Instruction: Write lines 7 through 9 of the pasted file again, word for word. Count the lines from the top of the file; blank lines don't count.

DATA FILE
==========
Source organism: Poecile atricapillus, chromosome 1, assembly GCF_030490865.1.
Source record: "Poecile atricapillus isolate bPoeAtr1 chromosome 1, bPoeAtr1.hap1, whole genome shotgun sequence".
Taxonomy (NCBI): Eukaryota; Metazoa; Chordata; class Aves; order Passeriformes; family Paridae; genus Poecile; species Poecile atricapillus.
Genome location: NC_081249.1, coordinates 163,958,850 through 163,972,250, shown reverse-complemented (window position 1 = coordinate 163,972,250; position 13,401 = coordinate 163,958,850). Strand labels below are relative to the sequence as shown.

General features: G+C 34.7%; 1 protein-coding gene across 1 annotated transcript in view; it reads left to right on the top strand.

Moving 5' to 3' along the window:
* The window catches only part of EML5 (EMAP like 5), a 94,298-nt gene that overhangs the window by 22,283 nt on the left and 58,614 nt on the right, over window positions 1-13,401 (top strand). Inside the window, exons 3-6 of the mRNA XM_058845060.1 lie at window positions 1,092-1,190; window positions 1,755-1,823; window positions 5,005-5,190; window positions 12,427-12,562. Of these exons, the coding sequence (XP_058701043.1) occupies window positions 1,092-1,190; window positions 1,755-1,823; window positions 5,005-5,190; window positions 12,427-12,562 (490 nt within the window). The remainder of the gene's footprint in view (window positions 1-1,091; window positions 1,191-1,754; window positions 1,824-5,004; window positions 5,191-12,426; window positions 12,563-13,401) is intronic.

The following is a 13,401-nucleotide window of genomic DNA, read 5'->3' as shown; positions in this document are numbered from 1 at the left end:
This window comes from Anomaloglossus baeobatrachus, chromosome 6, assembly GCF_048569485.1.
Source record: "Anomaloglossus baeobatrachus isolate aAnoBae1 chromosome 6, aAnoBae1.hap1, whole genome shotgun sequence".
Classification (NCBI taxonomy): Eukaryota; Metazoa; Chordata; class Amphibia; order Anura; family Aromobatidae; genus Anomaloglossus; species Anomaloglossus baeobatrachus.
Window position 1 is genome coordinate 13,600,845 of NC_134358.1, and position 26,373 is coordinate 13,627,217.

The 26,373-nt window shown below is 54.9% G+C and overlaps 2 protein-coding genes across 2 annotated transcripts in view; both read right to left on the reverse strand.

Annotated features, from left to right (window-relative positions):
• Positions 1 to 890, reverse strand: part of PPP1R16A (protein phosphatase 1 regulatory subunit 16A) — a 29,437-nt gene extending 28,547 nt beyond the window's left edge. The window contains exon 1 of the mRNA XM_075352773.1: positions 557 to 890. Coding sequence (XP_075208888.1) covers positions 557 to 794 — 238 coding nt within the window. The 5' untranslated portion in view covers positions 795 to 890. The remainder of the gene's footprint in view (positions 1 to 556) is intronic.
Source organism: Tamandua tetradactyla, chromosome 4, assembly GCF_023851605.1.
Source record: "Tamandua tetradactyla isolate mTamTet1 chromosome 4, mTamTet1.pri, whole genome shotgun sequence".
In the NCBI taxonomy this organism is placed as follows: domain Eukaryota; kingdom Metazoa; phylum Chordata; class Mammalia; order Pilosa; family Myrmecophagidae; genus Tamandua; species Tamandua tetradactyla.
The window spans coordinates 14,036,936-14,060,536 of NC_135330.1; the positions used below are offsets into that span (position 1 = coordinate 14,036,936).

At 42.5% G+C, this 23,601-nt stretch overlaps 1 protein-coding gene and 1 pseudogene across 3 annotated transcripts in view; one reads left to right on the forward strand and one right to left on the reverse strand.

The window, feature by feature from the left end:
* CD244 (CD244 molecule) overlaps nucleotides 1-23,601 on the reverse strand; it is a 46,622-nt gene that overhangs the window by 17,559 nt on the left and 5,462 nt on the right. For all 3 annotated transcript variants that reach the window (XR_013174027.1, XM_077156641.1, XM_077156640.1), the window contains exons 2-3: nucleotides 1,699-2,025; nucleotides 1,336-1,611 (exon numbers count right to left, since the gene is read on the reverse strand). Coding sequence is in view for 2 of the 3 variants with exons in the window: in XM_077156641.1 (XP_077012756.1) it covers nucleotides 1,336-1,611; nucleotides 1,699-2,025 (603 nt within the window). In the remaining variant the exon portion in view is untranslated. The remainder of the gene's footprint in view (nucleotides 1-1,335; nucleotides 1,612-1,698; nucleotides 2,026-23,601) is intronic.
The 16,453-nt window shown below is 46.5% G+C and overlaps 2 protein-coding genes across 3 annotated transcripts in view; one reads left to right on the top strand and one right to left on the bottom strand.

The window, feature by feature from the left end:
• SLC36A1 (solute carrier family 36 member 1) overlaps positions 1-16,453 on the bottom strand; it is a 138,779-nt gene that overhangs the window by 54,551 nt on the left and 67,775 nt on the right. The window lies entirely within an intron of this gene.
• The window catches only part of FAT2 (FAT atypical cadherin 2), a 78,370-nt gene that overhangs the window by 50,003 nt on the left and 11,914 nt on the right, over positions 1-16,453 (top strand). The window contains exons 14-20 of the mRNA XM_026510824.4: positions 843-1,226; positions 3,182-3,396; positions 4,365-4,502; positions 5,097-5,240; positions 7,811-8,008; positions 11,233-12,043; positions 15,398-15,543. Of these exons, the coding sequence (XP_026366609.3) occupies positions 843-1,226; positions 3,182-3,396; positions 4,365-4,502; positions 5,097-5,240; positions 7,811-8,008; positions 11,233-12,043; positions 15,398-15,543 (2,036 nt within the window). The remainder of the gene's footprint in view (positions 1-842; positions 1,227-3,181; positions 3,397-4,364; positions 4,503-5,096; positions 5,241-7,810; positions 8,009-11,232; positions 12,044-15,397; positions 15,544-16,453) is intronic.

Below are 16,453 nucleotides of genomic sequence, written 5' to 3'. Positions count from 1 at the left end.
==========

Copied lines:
* The window catches only part of EML5 (EMAP like 5), a 94,298-nt gene that overhangs the window by 22,283 nt on the left and 58,614 nt on the right, over window positions 1-13,401 (top strand). Inside the window, exons 3-6 of the mRNA XM_058845060.1 lie at window positions 1,092-1,190; window positions 1,755-1,823; window positions 5,005-5,190; window positions 12,427-12,562. Of these exons, the coding sequence (XP_058701043.1) occupies window positions 1,092-1,190; window positions 1,755-1,823; window positions 5,005-5,190; window positions 12,427-12,562 (490 nt within the window). The remainder of the gene's footprint in view (window positions 1-1,091; window positions 1,191-1,754; window positions 1,824-5,004; window positions 5,191-12,426; window positions 12,563-13,401) is intronic.

The following is a 13,401-nucleotide window of genomic DNA, read 5'->3' as shown; positions in this document are numbered from 1 at the left end:
This window comes from Anomaloglossus baeobatrachus, chromosome 6, assembly GCF_048569485.1.